WANDERLUST: A desire to travel, to understand one's very own existence
The images posted on here are not my images unless otherwise stated.
The Shell Grotto is an ornate subterranean passageway in Margate, Kent. Almost all the surface area of the walls and roof is covered in mosaics created entirely of seashells, totalling about 2,000 square feet (190 m2) of mosaic, or 4.6 million shells.
The Grotto’s discovery in 1835 came as a complete surprise to the people of Margate; it had never been marked on any map and there had been no tales of its construction told around the town. But James Newlove could clearly see the commercial potential of his find and he immediately set about preparations to open the Grotto up to the public.
The first paying customers descended the chalk stairway in 1837 and debate has raged about the Grotto’s origins ever since: for every expert who believes it to be an ancient temple, there’s someone else convinced it was the meeting place for a secret sect; for every ardent pagan, there’s a Regency folly-monger ready to spoil their fun. At first glance the Grotto’s design only adds to the confusion, with humble cockles, whelks, mussels and oysters creating a swirling profusion of patterns and symbols. There are trees of life, phalluses, gods, goddesses and something that looks very like an altar.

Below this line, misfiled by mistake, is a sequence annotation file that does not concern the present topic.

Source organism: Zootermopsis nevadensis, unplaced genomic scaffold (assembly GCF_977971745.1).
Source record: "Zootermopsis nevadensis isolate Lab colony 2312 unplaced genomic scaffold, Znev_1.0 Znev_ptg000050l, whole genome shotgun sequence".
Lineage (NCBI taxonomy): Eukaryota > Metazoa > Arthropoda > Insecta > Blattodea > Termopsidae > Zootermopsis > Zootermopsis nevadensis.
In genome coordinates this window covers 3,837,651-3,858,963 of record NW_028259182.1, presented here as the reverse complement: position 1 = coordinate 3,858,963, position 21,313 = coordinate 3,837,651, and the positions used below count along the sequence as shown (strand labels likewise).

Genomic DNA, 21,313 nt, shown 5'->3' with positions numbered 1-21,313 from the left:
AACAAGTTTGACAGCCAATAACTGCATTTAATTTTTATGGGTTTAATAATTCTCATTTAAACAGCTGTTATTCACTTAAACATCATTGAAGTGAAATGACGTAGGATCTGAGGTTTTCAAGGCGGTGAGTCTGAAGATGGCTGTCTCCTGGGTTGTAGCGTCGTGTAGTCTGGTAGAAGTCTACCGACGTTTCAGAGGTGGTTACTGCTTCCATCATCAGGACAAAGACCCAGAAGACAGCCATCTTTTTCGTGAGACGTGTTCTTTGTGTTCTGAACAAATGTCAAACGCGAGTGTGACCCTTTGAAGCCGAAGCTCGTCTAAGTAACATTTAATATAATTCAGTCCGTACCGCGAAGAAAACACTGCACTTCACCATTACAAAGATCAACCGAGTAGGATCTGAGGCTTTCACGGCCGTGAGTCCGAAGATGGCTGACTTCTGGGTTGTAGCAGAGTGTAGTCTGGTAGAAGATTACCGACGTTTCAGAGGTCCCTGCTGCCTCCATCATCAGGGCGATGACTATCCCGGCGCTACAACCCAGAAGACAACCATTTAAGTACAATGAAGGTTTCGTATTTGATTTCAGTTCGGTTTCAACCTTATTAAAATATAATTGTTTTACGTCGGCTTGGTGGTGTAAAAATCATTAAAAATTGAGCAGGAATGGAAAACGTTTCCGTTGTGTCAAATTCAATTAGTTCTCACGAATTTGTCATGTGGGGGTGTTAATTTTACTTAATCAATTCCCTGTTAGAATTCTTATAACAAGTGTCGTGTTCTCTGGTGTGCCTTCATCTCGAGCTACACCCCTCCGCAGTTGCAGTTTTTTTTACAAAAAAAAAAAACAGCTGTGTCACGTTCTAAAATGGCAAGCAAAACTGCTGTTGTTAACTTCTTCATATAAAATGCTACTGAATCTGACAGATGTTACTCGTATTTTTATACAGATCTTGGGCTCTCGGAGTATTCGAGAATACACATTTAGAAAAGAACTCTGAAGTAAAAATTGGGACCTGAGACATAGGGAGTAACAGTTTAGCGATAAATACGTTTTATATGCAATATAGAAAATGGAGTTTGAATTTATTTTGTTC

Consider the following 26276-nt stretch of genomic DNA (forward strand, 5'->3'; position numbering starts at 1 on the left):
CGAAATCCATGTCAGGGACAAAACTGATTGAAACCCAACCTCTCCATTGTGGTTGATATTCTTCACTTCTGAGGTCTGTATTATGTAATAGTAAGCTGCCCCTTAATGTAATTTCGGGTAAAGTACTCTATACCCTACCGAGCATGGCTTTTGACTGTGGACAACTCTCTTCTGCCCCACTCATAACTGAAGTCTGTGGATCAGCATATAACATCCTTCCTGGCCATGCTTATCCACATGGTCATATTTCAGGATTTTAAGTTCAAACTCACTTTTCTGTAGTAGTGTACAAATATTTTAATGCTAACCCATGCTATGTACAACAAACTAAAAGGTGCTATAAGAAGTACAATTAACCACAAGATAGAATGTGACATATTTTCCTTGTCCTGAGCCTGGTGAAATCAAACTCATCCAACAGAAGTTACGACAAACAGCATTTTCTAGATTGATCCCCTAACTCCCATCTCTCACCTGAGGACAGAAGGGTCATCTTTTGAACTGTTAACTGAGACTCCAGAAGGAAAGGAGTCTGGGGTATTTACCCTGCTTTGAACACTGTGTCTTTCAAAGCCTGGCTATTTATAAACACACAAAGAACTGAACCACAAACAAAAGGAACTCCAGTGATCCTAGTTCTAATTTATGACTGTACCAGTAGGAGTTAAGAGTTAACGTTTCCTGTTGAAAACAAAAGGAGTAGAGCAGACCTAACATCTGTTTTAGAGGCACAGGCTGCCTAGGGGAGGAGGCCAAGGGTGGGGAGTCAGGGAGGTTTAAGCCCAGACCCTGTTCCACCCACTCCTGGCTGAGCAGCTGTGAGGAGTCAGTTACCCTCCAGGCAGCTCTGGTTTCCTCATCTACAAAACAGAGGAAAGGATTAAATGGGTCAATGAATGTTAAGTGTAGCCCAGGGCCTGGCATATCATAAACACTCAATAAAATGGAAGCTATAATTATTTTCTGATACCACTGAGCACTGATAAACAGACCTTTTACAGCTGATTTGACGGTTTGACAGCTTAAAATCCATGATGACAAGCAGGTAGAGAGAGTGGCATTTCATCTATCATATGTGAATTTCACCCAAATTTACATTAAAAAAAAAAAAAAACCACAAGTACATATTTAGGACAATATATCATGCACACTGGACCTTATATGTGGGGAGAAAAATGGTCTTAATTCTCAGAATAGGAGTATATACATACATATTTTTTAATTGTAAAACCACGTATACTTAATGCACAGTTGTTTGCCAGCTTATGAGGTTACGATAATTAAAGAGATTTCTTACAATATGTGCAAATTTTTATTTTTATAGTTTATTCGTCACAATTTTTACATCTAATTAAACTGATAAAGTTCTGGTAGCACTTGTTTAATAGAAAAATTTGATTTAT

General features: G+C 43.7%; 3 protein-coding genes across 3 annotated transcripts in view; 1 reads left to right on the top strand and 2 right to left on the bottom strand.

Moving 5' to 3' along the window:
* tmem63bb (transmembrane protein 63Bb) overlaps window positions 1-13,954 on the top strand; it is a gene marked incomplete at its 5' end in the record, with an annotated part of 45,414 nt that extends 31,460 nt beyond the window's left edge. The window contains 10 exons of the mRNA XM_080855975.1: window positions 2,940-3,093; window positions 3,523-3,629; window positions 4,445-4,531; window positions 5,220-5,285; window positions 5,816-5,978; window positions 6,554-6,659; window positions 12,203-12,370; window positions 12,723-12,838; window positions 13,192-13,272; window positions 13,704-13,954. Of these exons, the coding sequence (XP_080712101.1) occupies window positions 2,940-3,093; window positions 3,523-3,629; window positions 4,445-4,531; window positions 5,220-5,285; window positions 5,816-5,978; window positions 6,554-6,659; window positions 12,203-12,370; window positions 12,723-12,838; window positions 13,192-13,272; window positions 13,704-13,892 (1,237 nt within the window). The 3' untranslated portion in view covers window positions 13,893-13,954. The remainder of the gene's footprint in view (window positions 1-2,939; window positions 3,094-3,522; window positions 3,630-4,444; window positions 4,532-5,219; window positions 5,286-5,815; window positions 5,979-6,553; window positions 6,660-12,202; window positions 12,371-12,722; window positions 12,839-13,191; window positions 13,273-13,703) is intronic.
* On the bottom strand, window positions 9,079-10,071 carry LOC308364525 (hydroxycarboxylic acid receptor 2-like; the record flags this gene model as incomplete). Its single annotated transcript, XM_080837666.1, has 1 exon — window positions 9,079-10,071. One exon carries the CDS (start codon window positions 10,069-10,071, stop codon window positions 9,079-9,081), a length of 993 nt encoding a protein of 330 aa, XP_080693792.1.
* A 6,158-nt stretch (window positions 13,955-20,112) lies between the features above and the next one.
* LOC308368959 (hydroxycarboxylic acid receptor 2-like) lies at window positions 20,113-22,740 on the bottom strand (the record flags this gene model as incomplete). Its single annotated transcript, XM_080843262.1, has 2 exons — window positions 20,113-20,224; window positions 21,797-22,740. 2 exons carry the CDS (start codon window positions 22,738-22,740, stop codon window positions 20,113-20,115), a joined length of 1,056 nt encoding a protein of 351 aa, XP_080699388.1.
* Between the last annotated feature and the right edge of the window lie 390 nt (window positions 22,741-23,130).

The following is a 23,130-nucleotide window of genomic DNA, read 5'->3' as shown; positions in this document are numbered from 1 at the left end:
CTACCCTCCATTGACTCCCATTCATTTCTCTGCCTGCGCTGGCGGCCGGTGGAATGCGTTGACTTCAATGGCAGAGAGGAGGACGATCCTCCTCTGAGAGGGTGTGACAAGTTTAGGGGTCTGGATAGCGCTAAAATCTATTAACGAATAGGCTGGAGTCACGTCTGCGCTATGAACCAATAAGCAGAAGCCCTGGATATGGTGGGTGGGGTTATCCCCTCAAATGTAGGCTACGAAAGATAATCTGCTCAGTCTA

The most recent findings point to the Grotto functioning as a sun temple, the sun entering the Dome (which extends up to ground level, with a small circular opening) just before the Spring Equinox, forming a dramatic alignment at midday on the Summer Solstice and departing just after the Autumn Equinox, thus indicating the fertile season.
However, there’s only one fact about the Grotto that is indisputable: that it is a unique work of art that should be valued and preserved, whatever its age or origins.
Picasso paints on transparent “canvas” to show his artistic process on film.
Angkor is one of the most important and the greatest archaeological sites in the world. This by the way the world’s largest (400 square kilometers) temple complex (almost a 1000 temples) was between IX and XV century the capital of the Khmer Empire. Probably, in the eleventh century, numbering one million inhabitants of Angkor was the largest city in the contemporary world.
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